Pubic lice are tiny insects that infect the pubic hair area and lay eggs there. These lice can also be found in armpit hair and eyebrows.
Pubic lice are most commonly spread during sexual activity.
In very cases, pubic lice can spread through contact with objects such as toilet seats, sheets, blankets, or bathing suits (that you may try on at a store).
Animals cannot spread lice to humans.
Other types of lice include:
You are at greater risk for pubic lice if you:
- Have many sexual partners
- Have sexual contact with an infected person
- Share bedding or clothing with an infected person
Pubic lice cause itching in the area covered by pubic hair. Itching often gets worse at night. The itching may start soon after getting infected with lice, or it may not start for up to 2 to 4 weeks after contact.
Other symptoms can include:
- Local skin reactions to the bites that causes skin to turn red or bluish-gray
- Sores in the genital area due to bites and scratching
Exams and Tests
Your health care provider will do an exam to look for:
- The lice.
- Small gray-white oval eggs (nits) attached to the hair shafts in the outer genital area.
- Scratch marks or signs of a skin infection.
Because pubic lice may cause an eye infection in young children, eyelashes should be looked at with a high-powered magnifying glass.
Adult lice are easy to identify with a special magnifying device called a dermoscope. Pubic lice are often referred to as "the crabs" because of their appearance.
Teenagers with pubic lice may need to be tested for other sexually transmitted infections (STIs).
Pubic lice are often treated with medicines that contain a substance called permethrin. To use this medicine:
- Thoroughly work the medicine into your pubic hair and surrounding area. Leave it on for at least 5 to 10 minutes, or as directed by your provider.
- Rinse well.
- Comb your pubic hair with a fine-toothed comb to remove eggs (nits). Applying vinegar to pubic hair before combing may help loosen the nits.
Most people need only one treatment. If a second treatment is needed, it should be done 4 days to 1 week later.
Over-the-counter medicines to treat lice include Rid, Nix, LiceMD, among others. Malathione lotion is another option.
While you are treating pubic lice:
- Wash and dry all clothing and bedding in hot water.
- Spray items that cannot be washed with a medicated spray that you can buy at the store. You can also seal items in plastic bags for 10 to 14 days to smother the lice.
- Makes sure anyone with whom you have had sexual contact or shared a bed is treated at the same time.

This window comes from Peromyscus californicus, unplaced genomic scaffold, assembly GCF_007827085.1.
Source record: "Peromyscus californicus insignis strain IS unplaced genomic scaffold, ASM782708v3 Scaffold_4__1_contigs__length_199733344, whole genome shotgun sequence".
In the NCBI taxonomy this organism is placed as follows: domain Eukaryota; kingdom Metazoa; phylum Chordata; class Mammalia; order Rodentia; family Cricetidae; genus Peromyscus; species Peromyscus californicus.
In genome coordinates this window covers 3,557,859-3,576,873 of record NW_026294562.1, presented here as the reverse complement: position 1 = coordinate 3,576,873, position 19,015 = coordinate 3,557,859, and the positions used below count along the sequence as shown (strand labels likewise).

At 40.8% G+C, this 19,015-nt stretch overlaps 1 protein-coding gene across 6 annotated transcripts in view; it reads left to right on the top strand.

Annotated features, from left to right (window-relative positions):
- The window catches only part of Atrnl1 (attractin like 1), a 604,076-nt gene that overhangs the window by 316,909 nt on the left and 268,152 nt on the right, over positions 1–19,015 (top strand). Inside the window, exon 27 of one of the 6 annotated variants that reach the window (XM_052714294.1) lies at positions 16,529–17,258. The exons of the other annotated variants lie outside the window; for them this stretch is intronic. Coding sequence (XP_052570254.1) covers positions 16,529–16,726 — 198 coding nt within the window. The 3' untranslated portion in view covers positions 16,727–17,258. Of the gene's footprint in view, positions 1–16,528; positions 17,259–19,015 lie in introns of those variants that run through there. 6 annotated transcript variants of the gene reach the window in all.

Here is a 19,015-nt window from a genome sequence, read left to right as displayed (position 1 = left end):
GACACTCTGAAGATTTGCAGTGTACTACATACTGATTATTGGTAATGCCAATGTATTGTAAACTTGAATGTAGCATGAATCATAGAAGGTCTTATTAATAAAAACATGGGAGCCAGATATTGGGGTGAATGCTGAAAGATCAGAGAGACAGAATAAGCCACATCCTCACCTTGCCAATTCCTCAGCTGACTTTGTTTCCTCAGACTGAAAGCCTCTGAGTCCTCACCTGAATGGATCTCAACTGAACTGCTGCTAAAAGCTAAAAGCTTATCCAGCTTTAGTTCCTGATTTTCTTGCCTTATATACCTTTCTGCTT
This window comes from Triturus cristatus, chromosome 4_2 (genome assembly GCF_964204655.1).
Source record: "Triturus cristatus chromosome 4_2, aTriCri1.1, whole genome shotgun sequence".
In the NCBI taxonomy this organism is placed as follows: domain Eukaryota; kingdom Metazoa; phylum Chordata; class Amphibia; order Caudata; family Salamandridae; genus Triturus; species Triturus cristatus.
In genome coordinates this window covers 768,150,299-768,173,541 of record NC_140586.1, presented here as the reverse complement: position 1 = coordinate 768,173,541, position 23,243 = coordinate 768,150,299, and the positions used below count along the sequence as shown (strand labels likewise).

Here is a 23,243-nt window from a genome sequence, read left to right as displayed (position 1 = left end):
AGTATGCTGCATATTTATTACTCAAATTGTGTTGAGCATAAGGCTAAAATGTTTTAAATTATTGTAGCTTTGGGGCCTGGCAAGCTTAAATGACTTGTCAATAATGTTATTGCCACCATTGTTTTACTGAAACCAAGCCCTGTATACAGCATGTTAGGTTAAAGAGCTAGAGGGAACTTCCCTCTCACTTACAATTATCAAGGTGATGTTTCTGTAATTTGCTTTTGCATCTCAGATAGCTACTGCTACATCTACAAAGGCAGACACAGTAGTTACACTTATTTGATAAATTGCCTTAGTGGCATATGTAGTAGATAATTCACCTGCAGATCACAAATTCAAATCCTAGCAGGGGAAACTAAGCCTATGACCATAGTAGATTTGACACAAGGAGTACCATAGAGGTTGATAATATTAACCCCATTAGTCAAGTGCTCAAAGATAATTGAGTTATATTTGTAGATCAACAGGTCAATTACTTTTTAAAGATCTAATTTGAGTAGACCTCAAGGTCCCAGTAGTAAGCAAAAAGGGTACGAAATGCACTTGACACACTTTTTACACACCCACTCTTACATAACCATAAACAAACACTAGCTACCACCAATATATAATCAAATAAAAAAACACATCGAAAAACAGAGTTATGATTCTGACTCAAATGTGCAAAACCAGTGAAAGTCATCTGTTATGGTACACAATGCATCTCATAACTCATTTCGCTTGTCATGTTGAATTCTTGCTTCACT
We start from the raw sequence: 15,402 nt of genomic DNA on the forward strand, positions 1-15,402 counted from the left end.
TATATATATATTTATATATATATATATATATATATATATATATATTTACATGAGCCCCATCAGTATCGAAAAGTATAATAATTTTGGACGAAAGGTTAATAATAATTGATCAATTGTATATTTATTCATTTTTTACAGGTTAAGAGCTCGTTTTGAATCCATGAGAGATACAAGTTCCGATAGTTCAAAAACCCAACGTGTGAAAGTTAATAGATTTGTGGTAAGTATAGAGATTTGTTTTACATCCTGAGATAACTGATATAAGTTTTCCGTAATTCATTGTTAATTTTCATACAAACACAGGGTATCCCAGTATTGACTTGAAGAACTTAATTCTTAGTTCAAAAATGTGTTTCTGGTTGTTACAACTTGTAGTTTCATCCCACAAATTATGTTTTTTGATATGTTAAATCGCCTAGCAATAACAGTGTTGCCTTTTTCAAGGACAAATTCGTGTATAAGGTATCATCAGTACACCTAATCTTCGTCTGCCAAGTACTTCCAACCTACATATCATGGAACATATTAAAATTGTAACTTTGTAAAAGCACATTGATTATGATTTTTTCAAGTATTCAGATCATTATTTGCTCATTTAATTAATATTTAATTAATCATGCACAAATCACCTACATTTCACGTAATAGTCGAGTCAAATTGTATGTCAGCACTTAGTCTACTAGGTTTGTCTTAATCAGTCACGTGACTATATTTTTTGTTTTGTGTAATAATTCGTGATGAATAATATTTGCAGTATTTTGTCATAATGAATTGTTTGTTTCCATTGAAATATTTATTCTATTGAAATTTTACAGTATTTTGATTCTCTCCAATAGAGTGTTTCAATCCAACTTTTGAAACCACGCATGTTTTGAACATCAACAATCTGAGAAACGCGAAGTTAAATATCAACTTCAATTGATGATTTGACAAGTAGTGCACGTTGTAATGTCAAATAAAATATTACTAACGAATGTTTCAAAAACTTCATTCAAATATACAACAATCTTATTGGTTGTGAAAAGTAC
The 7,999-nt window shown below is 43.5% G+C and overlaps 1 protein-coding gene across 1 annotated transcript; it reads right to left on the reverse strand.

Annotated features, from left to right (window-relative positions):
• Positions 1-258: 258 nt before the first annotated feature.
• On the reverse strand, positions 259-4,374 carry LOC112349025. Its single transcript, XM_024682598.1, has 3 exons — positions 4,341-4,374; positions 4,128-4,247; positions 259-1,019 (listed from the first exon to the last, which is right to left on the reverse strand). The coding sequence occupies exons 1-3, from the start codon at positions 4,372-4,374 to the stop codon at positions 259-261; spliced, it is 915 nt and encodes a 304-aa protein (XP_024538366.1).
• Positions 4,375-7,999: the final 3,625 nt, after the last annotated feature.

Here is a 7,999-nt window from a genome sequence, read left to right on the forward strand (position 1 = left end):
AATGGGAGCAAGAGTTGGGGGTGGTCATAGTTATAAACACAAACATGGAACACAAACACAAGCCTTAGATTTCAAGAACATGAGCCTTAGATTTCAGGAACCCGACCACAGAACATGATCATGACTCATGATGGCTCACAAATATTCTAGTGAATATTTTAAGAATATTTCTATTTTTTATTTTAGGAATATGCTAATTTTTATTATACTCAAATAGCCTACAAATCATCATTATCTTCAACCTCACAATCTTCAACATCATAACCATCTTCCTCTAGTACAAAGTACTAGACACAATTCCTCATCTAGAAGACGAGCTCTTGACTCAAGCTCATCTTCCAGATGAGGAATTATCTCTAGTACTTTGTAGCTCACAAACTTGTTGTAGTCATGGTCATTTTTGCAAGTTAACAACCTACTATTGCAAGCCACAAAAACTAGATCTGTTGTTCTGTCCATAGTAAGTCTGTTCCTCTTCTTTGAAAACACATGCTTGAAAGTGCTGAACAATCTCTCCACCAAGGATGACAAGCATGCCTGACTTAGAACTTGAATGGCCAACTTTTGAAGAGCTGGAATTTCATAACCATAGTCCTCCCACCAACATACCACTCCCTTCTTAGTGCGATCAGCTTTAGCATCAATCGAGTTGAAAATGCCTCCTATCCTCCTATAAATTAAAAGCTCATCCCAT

People with pubic lice should be checked for other sexually-transmitted infections when lice are discovered.
The proper treatment, including thorough cleaning, should get rid of the lice.
Scratching can make the skin raw or cause a skin infection.
When to Contact a Medical Professional
Call for an appointment with your provider if:
- You or your sexual partner has symptoms of pubic lice
- You try over-the-counter lice treatments and they are not effective
- Your symptoms continue after treatment
Avoid sexual or intimate contact with people you who have pubic lice until they have been treated.
Bathe or shower often and keep your bedding clean. Avoid trying on bathing suits while you are shopping. If you must try on swimwear, be sure to wear your underwear. This may prevent you from getting or spreading pubic lice.
Pediculosis - pubic lice; Lice - pubic; Crabs; Pediculosis pubis
Diaz JH. Lice (pediculosis). In: Bennett JE, Dolin R, Blaser MJ, eds. Mandell, Douglas, and Bennett's Principles and Practice of Infectious Diseases, Updated Edition. 8th ed. Philadelphia, PA: Elsevier Saunders; 2015:chap 294.
Gropper JR, Levitt JO. Pediculosis. In: Lebwohl MG, Heymann WR, Berth-Jones J, Coulson I, eds. Treatment of Skin Disease: Comprehensive Therapeutic Strategies. 4th ed. Philadelphia, PA: Elsevier Saunders; 2014:chap 176.
Review Date 10/24/2016
Updated by: David L. Swanson, MD, Vice Chair of Medical Dermatology, Associate Professor of Dermatology, Mayo Medical School, Scottsdale, AZ. Also reviewed by David Zieve, MD, MHA, Isla Ogilvie, PhD, and the A.D.A.M. Editorial team.